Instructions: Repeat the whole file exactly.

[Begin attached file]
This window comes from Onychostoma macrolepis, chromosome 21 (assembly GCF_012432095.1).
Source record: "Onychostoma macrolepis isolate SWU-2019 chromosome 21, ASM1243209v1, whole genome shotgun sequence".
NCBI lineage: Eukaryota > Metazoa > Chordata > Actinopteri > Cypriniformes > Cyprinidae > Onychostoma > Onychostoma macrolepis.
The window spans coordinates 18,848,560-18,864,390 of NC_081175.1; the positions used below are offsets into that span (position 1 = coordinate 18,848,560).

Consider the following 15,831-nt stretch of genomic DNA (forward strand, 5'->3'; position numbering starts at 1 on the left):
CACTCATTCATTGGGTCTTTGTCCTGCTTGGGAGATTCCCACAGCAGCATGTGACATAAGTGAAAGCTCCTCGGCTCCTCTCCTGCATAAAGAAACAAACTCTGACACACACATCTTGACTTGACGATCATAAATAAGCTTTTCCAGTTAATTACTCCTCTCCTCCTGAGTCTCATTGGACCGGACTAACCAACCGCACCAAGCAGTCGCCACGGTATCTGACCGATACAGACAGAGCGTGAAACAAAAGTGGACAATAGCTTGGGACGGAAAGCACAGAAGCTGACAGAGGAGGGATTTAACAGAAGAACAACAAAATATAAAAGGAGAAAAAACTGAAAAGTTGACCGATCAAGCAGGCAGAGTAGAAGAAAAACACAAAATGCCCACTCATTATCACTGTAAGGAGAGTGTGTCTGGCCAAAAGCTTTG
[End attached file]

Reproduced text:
This window comes from Onychostoma macrolepis, chromosome 21 (assembly GCF_012432095.1).
Source record: "Onychostoma macrolepis isolate SWU-2019 chromosome 21, ASM1243209v1, whole genome shotgun sequence".
NCBI lineage: Eukaryota > Metazoa > Chordata > Actinopteri > Cypriniformes > Cyprinidae > Onychostoma > Onychostoma macrolepis.
The window spans coordinates 18,848,560-18,864,390 of NC_081175.1; the positions used below are offsets into that span (position 1 = coordinate 18,848,560).

Consider the following 15,831-nt stretch of genomic DNA (forward strand, 5'->3'; position numbering starts at 1 on the left):
CACTCATTCATTGGGTCTTTGTCCTGCTTGGGAGATTCCCACAGCAGCATGTGACATAAGTGAAAGCTCCTCGGCTCCTCTCCTGCATAAAGAAACAAACTCTGACACACACATCTTGACTTGACGATCATAAATAAGCTTTTCCAGTTAATTACTCCTCTCCTCCTGAGTCTCATTGGACCGGACTAACCAACCGCACCAAGCAGTCGCCACGGTATCTGACCGATACAGACAGAGCGTGAAACAAAAGTGGACAATAGCTTGGGACGGAAAGCACAGAAGCTGACAGAGGAGGGATTTAACAGAAGAACAACAAAATATAAAAGGAGAAAAAACTGAAAAGTTGACCGATCAAGCAGGCAGAGTAGAAGAAAAACACAAAATGCCCACTCATTATCACTGTAAGGAGAGTGTGTCTGGCCAAAAGCTTTG